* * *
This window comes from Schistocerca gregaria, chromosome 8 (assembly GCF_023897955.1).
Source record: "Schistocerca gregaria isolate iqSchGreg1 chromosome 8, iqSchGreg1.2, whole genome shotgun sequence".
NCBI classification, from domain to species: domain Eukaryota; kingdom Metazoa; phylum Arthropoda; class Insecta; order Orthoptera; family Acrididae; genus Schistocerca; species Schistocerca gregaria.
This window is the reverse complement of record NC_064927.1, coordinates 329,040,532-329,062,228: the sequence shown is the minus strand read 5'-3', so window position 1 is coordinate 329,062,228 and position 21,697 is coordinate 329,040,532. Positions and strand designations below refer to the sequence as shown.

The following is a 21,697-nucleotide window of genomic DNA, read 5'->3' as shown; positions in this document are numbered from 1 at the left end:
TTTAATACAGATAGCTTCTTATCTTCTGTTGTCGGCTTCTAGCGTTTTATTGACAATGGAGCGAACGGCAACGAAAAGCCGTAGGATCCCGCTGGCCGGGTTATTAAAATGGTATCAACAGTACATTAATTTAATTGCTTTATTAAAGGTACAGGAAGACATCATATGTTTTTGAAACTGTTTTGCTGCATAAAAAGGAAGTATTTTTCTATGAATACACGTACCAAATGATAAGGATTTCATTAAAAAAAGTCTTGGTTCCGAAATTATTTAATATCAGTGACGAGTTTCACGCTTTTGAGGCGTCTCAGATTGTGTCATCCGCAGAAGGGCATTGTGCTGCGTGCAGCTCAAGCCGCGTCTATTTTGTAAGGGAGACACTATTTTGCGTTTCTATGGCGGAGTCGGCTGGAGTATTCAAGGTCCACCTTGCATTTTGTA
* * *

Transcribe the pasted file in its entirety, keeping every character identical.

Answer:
This window comes from Schistocerca gregaria, chromosome 8 (assembly GCF_023897955.1).
Source record: "Schistocerca gregaria isolate iqSchGreg1 chromosome 8, iqSchGreg1.2, whole genome shotgun sequence".
NCBI classification, from domain to species: domain Eukaryota; kingdom Metazoa; phylum Arthropoda; class Insecta; order Orthoptera; family Acrididae; genus Schistocerca; species Schistocerca gregaria.
This window is the reverse complement of record NC_064927.1, coordinates 329,040,532-329,062,228: the sequence shown is the minus strand read 5'-3', so window position 1 is coordinate 329,062,228 and position 21,697 is coordinate 329,040,532. Positions and strand designations below refer to the sequence as shown.

The following is a 21,697-nucleotide window of genomic DNA, read 5'->3' as shown; positions in this document are numbered from 1 at the left end:
TTTAATACAGATAGCTTCTTATCTTCTGTTGTCGGCTTCTAGCGTTTTATTGACAATGGAGCGAACGGCAACGAAAAGCCGTAGGATCCCGCTGGCCGGGTTATTAAAATGGTATCAACAGTACATTAATTTAATTGCTTTATTAAAGGTACAGGAAGACATCATATGTTTTTGAAACTGTTTTGCTGCATAAAAAGGAAGTATTTTTCTATGAATACACGTACCAAATGATAAGGATTTCATTAAAAAAAGTCTTGGTTCCGAAATTATTTAATATCAGTGACGAGTTTCACGCTTTTGAGGCGTCTCAGATTGTGTCATCCGCAGAAGGGCATTGTGCTGCGTGCAGCTCAAGCCGCGTCTATTTTGTAAGGGAGACACTATTTTGCGTTTCTATGGCGGAGTCGGCTGGAGTATTCAAGGTCCACCTTGCATTTTGTA